Pakistani passport ranked fourth worst globally


Pakistan has been ranked as a nation with the fourth worst passport in the world, according to a global citizenship and residence advisory company Henley & Partners.

The nation of over 220 million stands at the 100th position among the 227 countries rated on the index, the results of which are estimated via the number of destinations that their residents can access without possessing a prior visa.

Earlier this year, Pakistan was ranked among the five worst passports, as per the London-based advisory firm Henly & Partners.

According to the report, Pakistanis had access to 35 countries with an on-arrival visa facility until January this year which has now come down to 33.

Meanwhile, Singapore leads the index as possessing the most-coveted passport in the world pushing Japan — leading the list for the last five years — to the third position shared with South Korea, Austria, Finland, France, Luxembourg and Sweden granting their citizens access to 189 destinations without a prior visa.

Singaporeans, on the other hand, can visit at least 193 destinations visa-free around the world out of the total 227.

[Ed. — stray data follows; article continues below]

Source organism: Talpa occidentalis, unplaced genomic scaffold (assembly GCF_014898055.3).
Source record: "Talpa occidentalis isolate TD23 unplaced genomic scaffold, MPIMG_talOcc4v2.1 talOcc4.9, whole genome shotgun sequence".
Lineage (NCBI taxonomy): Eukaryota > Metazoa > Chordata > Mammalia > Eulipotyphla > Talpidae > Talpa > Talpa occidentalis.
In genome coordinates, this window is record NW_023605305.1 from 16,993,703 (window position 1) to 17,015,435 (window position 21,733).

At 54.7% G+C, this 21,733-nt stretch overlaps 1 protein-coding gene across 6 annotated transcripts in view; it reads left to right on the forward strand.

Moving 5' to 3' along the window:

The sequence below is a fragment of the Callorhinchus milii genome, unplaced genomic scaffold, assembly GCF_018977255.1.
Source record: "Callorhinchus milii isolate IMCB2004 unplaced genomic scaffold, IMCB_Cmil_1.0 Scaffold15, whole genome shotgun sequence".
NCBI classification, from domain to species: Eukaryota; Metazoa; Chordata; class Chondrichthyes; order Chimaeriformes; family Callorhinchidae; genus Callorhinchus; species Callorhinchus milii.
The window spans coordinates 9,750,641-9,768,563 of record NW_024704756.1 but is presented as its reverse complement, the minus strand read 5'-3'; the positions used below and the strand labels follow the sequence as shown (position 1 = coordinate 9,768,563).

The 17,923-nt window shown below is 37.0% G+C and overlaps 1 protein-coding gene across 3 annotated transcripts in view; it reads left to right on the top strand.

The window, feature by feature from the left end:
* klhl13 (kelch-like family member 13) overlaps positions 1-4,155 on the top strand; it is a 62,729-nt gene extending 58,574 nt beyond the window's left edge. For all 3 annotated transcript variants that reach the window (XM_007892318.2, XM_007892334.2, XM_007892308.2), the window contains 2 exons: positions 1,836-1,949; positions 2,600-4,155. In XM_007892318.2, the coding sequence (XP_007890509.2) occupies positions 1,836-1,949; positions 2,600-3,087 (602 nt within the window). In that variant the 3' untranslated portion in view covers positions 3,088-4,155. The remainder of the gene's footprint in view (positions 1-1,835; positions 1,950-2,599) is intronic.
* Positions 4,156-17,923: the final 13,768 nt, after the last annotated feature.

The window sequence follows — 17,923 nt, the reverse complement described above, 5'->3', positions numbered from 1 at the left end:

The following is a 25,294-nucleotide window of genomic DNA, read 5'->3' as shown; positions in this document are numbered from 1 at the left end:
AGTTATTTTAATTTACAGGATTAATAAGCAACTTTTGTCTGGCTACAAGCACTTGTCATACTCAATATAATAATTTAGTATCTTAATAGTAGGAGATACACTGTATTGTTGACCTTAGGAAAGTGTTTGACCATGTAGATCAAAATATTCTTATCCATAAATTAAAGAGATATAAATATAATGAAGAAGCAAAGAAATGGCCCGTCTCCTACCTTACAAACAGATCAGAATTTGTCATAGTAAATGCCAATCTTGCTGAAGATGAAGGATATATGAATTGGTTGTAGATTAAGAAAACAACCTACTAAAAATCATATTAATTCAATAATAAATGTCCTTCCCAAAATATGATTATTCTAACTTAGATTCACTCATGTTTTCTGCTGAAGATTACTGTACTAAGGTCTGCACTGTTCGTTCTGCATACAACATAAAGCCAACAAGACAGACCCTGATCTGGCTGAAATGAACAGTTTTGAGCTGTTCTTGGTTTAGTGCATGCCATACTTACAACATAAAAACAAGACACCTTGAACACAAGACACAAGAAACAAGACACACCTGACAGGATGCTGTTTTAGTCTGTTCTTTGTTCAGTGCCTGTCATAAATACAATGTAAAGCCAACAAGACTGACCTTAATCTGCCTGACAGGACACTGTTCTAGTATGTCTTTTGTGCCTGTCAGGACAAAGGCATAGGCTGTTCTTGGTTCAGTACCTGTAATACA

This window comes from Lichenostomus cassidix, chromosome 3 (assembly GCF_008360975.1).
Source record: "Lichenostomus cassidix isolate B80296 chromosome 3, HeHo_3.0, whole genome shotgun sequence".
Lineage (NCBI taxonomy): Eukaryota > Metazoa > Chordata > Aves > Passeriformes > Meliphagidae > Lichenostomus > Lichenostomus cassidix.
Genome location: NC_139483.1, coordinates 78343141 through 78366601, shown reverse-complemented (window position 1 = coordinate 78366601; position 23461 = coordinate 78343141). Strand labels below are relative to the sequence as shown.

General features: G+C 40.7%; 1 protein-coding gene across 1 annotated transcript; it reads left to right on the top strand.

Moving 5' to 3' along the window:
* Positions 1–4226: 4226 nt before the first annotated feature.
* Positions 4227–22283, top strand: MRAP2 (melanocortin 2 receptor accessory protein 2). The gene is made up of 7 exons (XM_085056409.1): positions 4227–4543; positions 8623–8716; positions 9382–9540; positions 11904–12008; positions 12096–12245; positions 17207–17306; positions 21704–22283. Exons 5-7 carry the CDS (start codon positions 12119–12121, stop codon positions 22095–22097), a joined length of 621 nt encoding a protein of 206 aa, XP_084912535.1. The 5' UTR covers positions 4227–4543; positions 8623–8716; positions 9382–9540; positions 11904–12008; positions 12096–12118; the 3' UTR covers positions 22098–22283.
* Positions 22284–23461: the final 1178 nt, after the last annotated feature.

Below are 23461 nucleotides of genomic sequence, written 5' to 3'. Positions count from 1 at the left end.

While Asia has conventionally dominated the rankings in the index, Europe is making a comeback with Germany, Italy, and Spain rising to the second spot, offering visa-free access to 190 destinations.

The United States of America and the United Kingdom, which were once leading the index, are witnessing their rankings plummet. However, Britain has shown improvement, moving up to the fourth place, while the US’ ranking has taken a dip to eighth with access to 183 visa-free destinations.

The Henley Passport Index, which ranks 199 passports based on International Air Transport Association (IATA) data, is regularly updated to reflect changes in visa policies. The average number of visa-free destinations, over the years, for travellers has nearly doubled from 58 in 2006 to 109.

Despite the case, there remains a significant gap in travel freedom between the top-ranked and bottom-ranked countries. Nationals of conflict-ridden countries including Afghanistan, Iraq and Syria possess the least travel privileges, with access to just 27, 29, and 30 destinations, respectively.

“The general trend over the history of the 18-year-old ranking has been towards greater travel freedom, with the average number of destinations travelers are able to access visa-free nearly doubling from 58 in 2006 to 109 in 2023,” a statement by Henley & Partners read. __The Nation